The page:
Class of 2020

Fall 2019 College Information Sessions, Fairs, and Events in the Washington DC Metro Area

Looking for some face time with admissions officers? Check out these upcoming events in our local area!

Exploring College Options Recruitment Program

When: Monday, September 9 from 7:00 PM until 9:00 PM

Where: The Westin Richmond

6631 West Broad Street

Richmond, VA 23230

Event Description: Exploring College Options is a special recruitment program sponsored by the undergraduate admissions offices of five of the country's leading universities: Duke University, Georgetown University, Harvard University, the University of Pennsylvania, and Stanford University.

Click here for additional event details, including registration, arrival information, and directions.


Beyond the Numbers: Breaking Down Highly Selective Admissions (Tufts) - Washington, DC

When: Sunday, September 22, 2019 from 2:00 PM until 4:00 PM

Where:  Washington Marriott at Metro Center

775 12th St NW

Washington, DC 20005

United States

Event Description: Please join Joseph Duck, Dean of Admissions and Sayaka Smith, Assistant Director of Admissions for a look inside a selective college admissions process.  Insight into how and why admissions decisions are made will be revealed during this interactive workshop. Please consider joining us! The event is open to students, parents and guidance counselors.

Click here for registration and directions.


The Oberlin Preview

When: Sunday, September 22, 2019 from 3:00 PM until 4:30 PM

Where: Bethesda Marriott

5151 Pooks Hill Rd

Bethesda, MD 20814

United States

Event Description: The Oberlin Preview is an opportunity to learn more about the distinctive features of our school.  Come and learn more about the academic community, the musical and artistic atmosphere, the commitment to sustainability, and the passion our students and alumni have for changing the world.

Click here for registration and directions.


Oxford University Information Session

When: Tuesday, September 24, 2019 from 6:30 PM until 10:30 PM

Where: Washington International School

3100 Macomb St NW

Washington, DC 20008

Event Description: This free information session for students, parents, teachers and guidance counselors will be delivered by Alice McCallum, Student Recruitment Officer (UK & North America) from the University of Oxford's Undergraduate Admissions Office.

In this session we will cover applying to Oxford, as well as outlining some of the distinctive features of the teaching and learning environment offered by the university. Oxford is the top university in the world according to the Times Higher Education World Rankings 2018-19 and therefore entry to this institution is competitive. This presentation will include detail on every aspect of the application process including, course choice, entrance requirements, admissions tests and interviews. This session will not cover graduate programs at the university.

The session is aimed at those considering undergraduate study at Oxford, and will be most relevant to those who intend to start their studies in Autumn 2020 or 2021, although younger years are welcome. We warmly welcome teachers, guidance counsellors, and parents/guardians to attend too.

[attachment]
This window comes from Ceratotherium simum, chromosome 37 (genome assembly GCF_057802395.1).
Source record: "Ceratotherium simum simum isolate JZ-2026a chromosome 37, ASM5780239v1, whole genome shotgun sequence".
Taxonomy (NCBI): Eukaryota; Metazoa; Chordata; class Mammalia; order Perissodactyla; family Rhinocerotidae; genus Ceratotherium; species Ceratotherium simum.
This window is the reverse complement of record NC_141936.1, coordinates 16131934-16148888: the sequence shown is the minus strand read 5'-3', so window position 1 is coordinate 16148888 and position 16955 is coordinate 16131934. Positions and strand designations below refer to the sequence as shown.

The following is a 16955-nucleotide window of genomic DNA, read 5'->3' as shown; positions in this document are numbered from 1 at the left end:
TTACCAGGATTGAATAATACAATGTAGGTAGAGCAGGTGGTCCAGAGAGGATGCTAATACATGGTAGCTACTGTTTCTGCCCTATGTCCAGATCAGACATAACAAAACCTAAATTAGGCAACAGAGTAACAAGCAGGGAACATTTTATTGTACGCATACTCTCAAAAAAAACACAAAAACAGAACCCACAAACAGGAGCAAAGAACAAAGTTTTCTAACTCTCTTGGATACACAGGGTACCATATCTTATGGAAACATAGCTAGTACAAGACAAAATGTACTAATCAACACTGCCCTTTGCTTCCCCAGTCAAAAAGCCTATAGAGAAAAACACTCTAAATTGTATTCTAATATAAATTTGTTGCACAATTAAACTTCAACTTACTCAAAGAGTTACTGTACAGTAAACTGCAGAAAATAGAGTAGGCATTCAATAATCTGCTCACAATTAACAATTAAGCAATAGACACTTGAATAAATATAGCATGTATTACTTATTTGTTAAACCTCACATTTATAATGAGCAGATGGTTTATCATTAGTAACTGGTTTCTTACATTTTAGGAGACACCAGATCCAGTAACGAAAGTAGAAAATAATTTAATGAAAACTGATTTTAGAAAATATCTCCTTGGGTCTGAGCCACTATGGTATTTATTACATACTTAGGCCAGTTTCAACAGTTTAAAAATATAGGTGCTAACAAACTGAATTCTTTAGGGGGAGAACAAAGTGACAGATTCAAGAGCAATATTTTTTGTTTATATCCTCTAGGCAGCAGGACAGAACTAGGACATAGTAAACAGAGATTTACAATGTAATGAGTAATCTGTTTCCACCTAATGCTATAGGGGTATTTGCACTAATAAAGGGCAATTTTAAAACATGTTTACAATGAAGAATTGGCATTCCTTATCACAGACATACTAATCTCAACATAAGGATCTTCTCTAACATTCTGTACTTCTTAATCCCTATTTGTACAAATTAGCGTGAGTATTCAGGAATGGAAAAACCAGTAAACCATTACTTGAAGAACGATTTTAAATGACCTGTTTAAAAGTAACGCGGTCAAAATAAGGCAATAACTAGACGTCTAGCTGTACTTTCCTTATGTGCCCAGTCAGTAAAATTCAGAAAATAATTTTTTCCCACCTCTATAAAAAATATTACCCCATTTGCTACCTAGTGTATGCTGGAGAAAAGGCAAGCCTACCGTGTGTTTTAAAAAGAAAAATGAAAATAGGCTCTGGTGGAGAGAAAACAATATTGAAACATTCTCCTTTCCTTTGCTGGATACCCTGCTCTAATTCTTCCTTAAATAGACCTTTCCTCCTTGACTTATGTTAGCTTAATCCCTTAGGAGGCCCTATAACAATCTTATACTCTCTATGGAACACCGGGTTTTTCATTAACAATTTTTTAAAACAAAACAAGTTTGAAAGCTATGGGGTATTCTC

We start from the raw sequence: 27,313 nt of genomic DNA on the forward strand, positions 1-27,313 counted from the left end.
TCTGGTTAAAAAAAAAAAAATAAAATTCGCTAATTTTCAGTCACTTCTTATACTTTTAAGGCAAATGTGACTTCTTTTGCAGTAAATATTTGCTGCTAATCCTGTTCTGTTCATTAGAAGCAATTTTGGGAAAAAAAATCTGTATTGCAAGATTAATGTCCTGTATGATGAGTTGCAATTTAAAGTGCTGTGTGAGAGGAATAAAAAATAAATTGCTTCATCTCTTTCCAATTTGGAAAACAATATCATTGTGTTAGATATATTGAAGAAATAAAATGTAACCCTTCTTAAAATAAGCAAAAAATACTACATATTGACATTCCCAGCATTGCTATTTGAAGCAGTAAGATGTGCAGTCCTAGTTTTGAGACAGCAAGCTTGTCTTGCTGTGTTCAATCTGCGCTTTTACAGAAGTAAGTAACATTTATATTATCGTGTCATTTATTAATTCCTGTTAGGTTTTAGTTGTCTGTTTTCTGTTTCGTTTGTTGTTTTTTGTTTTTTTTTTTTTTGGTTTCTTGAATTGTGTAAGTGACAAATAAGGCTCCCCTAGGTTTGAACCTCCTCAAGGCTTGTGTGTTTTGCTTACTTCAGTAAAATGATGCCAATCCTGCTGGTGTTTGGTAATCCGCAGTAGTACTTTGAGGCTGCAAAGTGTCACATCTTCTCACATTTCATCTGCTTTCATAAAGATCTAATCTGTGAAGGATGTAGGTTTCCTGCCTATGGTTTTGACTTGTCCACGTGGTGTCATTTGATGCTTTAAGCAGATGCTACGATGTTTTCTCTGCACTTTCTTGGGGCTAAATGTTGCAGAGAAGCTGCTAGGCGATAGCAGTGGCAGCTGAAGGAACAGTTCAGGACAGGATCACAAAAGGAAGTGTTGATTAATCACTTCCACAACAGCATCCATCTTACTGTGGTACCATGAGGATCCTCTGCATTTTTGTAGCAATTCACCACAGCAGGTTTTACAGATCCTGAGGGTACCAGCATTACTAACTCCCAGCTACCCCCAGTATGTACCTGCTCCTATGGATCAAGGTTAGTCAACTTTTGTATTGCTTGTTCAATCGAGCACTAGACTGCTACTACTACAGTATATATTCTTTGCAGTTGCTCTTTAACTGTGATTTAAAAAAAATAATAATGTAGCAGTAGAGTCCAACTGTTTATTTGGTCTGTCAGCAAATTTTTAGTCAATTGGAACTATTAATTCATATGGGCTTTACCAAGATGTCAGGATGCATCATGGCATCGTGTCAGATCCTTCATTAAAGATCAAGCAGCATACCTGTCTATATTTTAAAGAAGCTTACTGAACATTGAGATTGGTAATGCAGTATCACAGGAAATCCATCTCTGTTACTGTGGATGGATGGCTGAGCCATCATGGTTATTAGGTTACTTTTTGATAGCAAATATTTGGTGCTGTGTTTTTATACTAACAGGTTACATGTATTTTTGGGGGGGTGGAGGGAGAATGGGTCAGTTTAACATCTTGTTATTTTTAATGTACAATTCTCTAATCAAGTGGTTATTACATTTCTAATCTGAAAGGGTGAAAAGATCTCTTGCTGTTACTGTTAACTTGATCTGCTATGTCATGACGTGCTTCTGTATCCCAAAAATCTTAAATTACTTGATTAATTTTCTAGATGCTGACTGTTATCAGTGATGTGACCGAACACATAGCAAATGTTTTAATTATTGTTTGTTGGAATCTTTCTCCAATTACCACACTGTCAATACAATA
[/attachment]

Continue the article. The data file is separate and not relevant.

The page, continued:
Click here for registration and directions.


NYU Information Session

When: Saturday, September 28, 2019 from 11:00 AM until 1:00 PM

Where: NYU Washington, DC

1307 L St NW

Washington, DC 20005

United States

Event Description: Each year, NYU Admissions goes on a world tour. We visit dozens of cities so prospective students can learn more about what our three campuses have to offer. Join your regional admissions representative, Joal Chen, for a special presentation specific to NYU. At these receptions, you can talk with your admissions officer and staff and learn about academic programs, student life, and the benefits of living and learning at a truly global university. 

Click here for registration and directions.


VCUarts National Portfolio Day

When: Saturday, October 5, 2019 from 9 AM until 5 PM (Click here to view the event schedule)

Where: Fine Arts Building 

1000 West Broad Street

Richmond, VA 23284

 and

The Depot 

814 West Broad Street

Richmond, VA 23284

Event Description: If you are a high school or college student interested in applying to an art school for fine arts or design, then National Portfolio Day is for you! Representatives from the nation’s leading art colleges and universities accredited by the National Association of Schools of Art and Design will travel to VCUarts to review your artwork, discuss your educational and professional goals, and share information on art programs, careers, admissions, and financial aid and scholarships. This event is free and open to the public.

Click here for additional event details, including the list of participating schools, contact information, and event schedule.


Harvard, Princeton, UVA, Wellesley, Yale Information Session in Washington, DC

When: Wednesday, October 9, 2019 at 7:00 PM

Where: Renaissance Washington, DC Downtown Hotel

999 9th St NW

Washington, DC 20001

United States